Astronomers perform 'MRI' to find subsurface ocean on Jupiter's moon, Ganymede
Jupiter's magnetic field and Ganymede's auroras have given astronomers a 'glimpse' into the moon's interior. Credit: NASA/ESA
Thursday, March 12, 2015, 3:11 PM - Using the Hubble Space Telescope, astronomers have performed what could be thought of as a 'planetary MRI' to confirm that Jupiter's largest moon has a deep subsurface ocean of salty water.
Although Europa has attracted most of our attention regarding subsurface oceans and potential for life, for decades now, astronomers have speculated that Ganymede - Jupiter's largest moon - also possesses an ocean of liquid, salty water under its icy crust. Modeling and spacecraft missions have given some indication that an ocean may be there, but Ganymede has - up until now - kept its secrets safe.
However, scientists here on Earth have come up with a very novel way of learning what Ganymede is hiding.
"I was always brainstorming how we could use a telescope in other ways," Joachim Saur, of the University of Cologne in Germany, told NASA. "Is there a way you could use a telescope to look inside a planetary body? Then I thought, the aurorae! Because aurorae are controlled by the magnetic field, if you observe the aurorae in an appropriate way, you learn something about the magnetic field. If you know the magnetic field, then you know something about the moon’s interior."
While Ganymede does not actively generate a magnetic field of its own, like Earth does, the moon's iron core is coaxed into producing one as it passes through the intense magnetic field of Jupiter. The result? As charged particles encounter Ganymede's induced magnetic field, it produces aurorae, which Saur and his colleagues observed using the Hubble Space Telescope.
Hubble's ultraviolet look at Ganymede's aurorae. Credit: NASA/ESA
Besides being visually interesting (while Hubble sees them in blue, they would apparently shine red to our eyes), as Saur said, these aurorae can actually tell us about what's going on inside Ganymede.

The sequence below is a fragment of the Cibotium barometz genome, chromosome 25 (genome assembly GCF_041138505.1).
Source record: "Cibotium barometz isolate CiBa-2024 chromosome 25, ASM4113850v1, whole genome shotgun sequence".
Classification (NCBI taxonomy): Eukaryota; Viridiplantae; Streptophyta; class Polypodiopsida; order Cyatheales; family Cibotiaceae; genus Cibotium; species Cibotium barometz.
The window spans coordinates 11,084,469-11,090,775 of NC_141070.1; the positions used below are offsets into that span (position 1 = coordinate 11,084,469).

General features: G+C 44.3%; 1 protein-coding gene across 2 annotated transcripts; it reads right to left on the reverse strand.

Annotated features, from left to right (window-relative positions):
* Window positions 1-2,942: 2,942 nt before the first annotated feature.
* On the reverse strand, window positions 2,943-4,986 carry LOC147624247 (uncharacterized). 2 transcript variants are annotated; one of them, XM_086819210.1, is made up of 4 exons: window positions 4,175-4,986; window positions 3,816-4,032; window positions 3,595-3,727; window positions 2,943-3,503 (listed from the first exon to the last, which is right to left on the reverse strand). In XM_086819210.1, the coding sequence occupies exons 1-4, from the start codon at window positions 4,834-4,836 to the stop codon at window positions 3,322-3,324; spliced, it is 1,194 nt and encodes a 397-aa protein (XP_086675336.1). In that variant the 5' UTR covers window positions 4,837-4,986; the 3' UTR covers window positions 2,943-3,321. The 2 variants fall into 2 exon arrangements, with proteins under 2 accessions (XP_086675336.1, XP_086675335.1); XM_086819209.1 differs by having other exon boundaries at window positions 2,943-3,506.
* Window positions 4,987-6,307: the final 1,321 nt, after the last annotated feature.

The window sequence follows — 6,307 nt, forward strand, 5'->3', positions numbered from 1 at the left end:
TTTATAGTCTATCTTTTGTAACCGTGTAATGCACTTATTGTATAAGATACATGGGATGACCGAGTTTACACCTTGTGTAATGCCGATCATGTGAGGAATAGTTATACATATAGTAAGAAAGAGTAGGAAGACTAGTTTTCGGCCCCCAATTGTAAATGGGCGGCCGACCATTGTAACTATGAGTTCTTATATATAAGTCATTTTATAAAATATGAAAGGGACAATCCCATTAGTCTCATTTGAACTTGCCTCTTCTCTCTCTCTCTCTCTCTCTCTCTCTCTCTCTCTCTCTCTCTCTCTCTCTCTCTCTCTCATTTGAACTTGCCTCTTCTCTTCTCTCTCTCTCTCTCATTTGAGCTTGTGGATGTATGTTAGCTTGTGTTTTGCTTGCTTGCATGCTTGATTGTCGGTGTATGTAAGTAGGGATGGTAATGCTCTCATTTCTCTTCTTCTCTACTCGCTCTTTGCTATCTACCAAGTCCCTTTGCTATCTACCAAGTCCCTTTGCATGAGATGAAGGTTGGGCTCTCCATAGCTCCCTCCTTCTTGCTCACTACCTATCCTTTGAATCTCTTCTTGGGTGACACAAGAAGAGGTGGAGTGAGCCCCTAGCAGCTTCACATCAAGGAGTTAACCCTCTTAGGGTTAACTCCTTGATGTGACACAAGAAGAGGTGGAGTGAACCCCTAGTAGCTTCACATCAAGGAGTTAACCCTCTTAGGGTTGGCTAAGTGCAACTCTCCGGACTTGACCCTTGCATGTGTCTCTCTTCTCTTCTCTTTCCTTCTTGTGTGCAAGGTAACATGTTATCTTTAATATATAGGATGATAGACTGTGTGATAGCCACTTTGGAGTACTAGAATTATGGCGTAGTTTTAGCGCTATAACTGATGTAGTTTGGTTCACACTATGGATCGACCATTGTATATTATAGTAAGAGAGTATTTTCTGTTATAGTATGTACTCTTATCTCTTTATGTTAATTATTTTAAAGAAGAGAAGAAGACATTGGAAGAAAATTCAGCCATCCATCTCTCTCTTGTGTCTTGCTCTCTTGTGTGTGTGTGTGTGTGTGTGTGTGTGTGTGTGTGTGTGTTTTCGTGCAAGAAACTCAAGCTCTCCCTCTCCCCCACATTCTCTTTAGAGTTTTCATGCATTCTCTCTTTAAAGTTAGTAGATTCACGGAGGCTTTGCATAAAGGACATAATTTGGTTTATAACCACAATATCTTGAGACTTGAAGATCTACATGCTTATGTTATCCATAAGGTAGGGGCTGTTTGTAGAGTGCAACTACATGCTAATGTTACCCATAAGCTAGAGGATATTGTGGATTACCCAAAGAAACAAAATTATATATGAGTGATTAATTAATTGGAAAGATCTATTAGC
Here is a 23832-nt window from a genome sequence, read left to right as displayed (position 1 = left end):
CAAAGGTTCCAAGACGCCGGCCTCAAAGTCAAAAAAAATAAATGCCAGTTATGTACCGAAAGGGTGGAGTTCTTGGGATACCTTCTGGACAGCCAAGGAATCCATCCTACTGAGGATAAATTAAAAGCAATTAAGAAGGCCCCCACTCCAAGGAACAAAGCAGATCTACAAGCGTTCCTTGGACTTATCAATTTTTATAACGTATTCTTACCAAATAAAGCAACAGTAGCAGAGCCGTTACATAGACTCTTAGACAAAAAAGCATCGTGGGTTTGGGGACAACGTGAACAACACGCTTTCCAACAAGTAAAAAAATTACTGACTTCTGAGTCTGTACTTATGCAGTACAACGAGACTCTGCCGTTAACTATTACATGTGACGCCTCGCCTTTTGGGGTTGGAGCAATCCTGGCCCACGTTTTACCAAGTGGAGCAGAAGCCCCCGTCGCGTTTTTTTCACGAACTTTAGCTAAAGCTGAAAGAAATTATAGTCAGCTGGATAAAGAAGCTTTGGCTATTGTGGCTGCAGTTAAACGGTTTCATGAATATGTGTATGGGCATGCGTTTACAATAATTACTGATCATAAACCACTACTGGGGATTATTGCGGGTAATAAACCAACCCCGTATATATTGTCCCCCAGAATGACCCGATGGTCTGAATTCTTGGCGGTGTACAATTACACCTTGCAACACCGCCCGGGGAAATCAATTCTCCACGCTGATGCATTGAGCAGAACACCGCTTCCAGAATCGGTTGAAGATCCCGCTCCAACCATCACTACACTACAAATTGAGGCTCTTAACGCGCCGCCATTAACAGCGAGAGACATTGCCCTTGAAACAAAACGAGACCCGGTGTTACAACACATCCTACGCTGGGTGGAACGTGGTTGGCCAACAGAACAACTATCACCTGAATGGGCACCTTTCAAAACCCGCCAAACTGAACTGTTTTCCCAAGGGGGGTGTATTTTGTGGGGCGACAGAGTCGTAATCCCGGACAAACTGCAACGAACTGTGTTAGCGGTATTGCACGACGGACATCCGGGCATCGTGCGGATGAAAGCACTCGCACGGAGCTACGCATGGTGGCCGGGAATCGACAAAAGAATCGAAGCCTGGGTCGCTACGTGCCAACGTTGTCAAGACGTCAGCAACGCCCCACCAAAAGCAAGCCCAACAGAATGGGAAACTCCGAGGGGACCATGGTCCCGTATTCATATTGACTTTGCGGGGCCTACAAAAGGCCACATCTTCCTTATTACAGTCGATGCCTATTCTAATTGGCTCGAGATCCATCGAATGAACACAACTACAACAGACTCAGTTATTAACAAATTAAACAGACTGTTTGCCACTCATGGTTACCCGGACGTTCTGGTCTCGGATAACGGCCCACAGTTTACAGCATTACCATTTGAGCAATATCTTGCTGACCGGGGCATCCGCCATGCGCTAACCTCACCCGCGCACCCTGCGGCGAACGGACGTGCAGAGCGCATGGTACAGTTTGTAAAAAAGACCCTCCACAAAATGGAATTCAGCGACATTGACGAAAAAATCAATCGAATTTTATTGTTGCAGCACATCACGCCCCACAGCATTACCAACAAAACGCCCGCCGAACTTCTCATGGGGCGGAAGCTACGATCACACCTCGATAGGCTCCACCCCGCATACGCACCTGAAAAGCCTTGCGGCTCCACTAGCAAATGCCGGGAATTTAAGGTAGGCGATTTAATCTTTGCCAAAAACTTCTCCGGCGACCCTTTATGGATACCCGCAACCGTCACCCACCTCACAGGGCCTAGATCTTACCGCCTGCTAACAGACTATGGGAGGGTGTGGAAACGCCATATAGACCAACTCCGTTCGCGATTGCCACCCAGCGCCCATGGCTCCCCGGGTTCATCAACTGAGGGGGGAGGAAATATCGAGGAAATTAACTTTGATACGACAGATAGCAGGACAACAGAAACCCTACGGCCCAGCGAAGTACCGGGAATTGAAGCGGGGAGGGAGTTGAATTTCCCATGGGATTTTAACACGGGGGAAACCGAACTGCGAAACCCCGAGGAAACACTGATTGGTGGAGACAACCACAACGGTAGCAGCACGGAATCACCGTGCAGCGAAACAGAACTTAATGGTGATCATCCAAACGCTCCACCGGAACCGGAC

Similar to how an MRI scanner reads signals that show how the scanner's magnetic fields interact with the tissues of our bodies, the movement of the aurorae - how much they oscillate to the north and south - in response to changes in Jupiter's magnetic field, can reveal what the magnetic fields are interacting with in the moon's interior.
According to NASA:
If a saltwater ocean were present, Jupiter’s magnetic field would create a secondary magnetic field in the ocean that would counter Jupiter’s field. This 'magnetic friction' would suppress the rocking of the aurorae. This ocean fights Jupiter's magnetic field so strongly that it reduces the rocking of the aurorae to 2 degrees, instead of the 6 degrees, if the ocean was not present.
Credit: NASA, ESA, and A. Feild (STScI)
While this evidence is more indirect than what Hubble spotted from Europa back in 2013, it's still pretty remarkable.
"This discovery marks a significant milestone, highlighting what only Hubble can accomplish," John Grunsfeld, associate administrator of NASA’s Science Mission Directorate, said in a statement. "In its 25 years in orbit, Hubble has made many scientific discoveries in our own solar system. A deep ocean under the icy crust of Ganymede opens up further exciting possibilities for life beyond Earth."